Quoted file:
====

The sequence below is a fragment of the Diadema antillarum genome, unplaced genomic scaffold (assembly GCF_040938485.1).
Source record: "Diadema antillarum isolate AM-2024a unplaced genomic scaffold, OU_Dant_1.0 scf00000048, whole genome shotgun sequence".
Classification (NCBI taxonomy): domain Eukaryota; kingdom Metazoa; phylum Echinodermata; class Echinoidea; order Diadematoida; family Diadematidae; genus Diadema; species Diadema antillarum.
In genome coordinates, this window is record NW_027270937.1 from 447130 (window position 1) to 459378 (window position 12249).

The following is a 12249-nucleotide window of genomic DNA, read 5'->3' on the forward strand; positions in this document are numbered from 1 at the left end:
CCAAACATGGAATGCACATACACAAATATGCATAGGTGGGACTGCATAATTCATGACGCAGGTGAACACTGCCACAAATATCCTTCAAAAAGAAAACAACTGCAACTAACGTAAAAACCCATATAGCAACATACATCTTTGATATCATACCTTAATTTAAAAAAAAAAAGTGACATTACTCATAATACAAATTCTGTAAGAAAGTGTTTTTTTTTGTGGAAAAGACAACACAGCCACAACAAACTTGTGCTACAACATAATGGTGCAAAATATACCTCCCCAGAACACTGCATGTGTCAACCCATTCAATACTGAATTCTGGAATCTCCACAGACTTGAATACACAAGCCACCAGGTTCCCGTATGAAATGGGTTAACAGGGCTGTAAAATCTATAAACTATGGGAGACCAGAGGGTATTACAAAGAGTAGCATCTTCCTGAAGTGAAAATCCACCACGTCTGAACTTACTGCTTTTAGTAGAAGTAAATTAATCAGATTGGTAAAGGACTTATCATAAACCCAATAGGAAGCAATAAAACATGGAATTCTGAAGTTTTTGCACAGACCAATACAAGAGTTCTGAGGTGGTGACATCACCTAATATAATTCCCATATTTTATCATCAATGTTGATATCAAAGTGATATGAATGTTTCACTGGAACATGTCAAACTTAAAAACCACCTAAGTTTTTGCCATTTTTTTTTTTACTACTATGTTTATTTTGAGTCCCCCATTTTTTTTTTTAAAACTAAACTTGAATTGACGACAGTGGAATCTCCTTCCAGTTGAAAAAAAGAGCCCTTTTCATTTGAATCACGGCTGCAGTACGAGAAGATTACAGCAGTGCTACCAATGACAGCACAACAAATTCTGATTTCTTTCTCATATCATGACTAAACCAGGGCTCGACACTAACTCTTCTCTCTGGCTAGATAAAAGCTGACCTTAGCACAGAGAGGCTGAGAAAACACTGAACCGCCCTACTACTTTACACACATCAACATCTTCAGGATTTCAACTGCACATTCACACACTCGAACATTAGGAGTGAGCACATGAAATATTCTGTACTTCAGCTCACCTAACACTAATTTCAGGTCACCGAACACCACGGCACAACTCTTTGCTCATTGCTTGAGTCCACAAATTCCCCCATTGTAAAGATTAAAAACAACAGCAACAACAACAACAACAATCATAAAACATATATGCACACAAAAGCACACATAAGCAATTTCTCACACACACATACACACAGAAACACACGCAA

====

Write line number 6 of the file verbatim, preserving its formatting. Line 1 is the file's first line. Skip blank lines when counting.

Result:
CCAAACATGGAATGCACATACACAAATATGCATAGGTGGGACTGCATAATTCATGACGCAGGTGAACACTGCCACAAATATCCTTCAAAAAGAAAACAACTGCAACTAACGTAAAAACCCATATAGCAACATACATCTTTGATATCATACCTTAATTTAAAAAAAAAAAGTGACATTACTCATAATACAAATTCTGTAAGAAAGTGTTTTTTTTTGTGGAAAAGACAACACAGCCACAACAAACTTGTGCTACAACATAATGGTGCAAAATATACCTCCCCAGAACACTGCATGTGTCAACCCATTCAATACTGAATTCTGGAATCTCCACAGACTTGAATACACAAGCCACCAGGTTCCCGTATGAAATGGGTTAACAGGGCTGTAAAATCTATAAACTATGGGAGACCAGAGGGTATTACAAAGAGTAGCATCTTCCTGAAGTGAAAATCCACCACGTCTGAACTTACTGCTTTTAGTAGAAGTAAATTAATCAGATTGGTAAAGGACTTATCATAAACCCAATAGGAAGCAATAAAACATGGAATTCTGAAGTTTTTGCACAGACCAATACAAGAGTTCTGAGGTGGTGACATCACCTAATATAATTCCCATATTTTATCATCAATGTTGATATCAAAGTGATATGAATGTTTCACTGGAACATGTCAAACTTAAAAACCACCTAAGTTTTTGCCATTTTTTTTTTTACTACTATGTTTATTTTGAGTCCCCCATTTTTTTTTTTAAAACTAAACTTGAATTGACGACAGTGGAATCTCCTTCCAGTTGAAAAAAAGAGCCCTTTTCATTTGAATCACGGCTGCAGTACGAGAAGATTACAGCAGTGCTACCAATGACAGCACAACAAATTCTGATTTCTTTCTCATATCATGACTAAACCAGGGCTCGACACTAACTCTTCTCTCTGGCTAGATAAAAGCTGACCTTAGCACAGAGAGGCTGAGAAAACACTGAACCGCCCTACTACTTTACACACATCAACATCTTCAGGATTTCAACTGCACATTCACACACTCGAACATTAGGAGTGAGCACATGAAATATTCTGTACTTCAGCTCACCTAACACTAATTTCAGGTCACCGAACACCACGGCACAACTCTTTGCTCATTGCTTGAGTCCACAAATTCCCCCATTGTAAAGATTAAAAACAACAGCAACAACAACAACAACAATCATAAAACATATATGCACACAAAAGCACACATAAGCAATTTCTCACACACACATACACACAGAAACACACGCAA